One lesson from the past couple of years is that, nearly three decades after Louisiana turned to gambling as a revenue generator, it’s here to stay.
Last year, voters in 47 parishes approved online fantasy sports betting, and the Legislature voted to allow riverboat casinos to come ashore and to relax rules for video poker at truck stops. This year, lawmakers are considering proposals to adopt live sports betting, and seem to have agreed to terms to extend the lease for Harrah’s New Orleans Casino.
That doesn’t mean all is well. Critics correctly predicted back when the state set this course that some people would have trouble with problem gambling. Every now and then the general public gets a reminder when someone who's high-profile falters.
The latest public figure to do so may be former Jefferson Parish Councilman Chris Roberts, who abruptly resigned earlier this week after a decade and a half on the council. Roberts has not been charged with any crime, but he’s been caught up in a wide-ranging federal investigation involving his finances. The Advocate reported this week that Roberts’ high-stakes gambling habit piqued the feds’ interest, and has prompted them to examine whether his financial woes ever led him down a corrupt path.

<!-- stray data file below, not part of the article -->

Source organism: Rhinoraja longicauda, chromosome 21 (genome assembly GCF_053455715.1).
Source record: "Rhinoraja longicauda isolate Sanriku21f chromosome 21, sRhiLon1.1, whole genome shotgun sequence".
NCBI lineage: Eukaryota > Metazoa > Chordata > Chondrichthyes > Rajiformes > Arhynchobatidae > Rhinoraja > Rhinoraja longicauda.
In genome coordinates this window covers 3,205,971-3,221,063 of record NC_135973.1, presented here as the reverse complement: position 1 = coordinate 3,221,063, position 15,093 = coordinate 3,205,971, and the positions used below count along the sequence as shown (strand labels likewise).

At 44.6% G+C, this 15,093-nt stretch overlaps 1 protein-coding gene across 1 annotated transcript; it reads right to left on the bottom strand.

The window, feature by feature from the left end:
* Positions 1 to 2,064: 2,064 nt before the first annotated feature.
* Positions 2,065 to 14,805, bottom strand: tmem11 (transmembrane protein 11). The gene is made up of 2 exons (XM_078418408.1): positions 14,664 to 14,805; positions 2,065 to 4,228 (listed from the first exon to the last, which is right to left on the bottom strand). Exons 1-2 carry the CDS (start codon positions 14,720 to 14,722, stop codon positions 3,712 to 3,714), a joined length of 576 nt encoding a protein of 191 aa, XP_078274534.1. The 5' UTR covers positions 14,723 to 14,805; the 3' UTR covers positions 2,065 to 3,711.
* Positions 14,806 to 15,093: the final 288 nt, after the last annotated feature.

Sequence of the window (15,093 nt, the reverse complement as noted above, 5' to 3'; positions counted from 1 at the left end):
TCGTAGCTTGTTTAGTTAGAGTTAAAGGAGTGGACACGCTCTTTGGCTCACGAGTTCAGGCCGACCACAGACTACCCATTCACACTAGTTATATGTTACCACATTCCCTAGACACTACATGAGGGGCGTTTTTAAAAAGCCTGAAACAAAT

Roberts wouldn’t be the first. Among those who’ve succumbed in the past are former New Orleans City Councilman Oliver Thomas, once considered a likely future mayor had he not pleaded guilty to bribery charges. Then there’s David Duke, a former Ku Klux Klan leader, half-term state representative and perennial candidate for higher office who admitted using money he solicited from supporters to fuel his habit.
State Sen. and Louisiana Democratic Party Chair Karen Carter Peterson hasn’t been accused of any corruption, but she too found herself in the headlines recently for a related concern. As part of a little-known state program, Peterson voluntarily put herself on a list of problem gamblers who should not be allowed into Louisiana casinos, then received a summons for visiting one.
Gambling may or may not be eventually linked to Roberts’ financial difficulties. But the news is yet another reminder that, while state coffers benefit from its proliferation, for some people there’s quite a cost.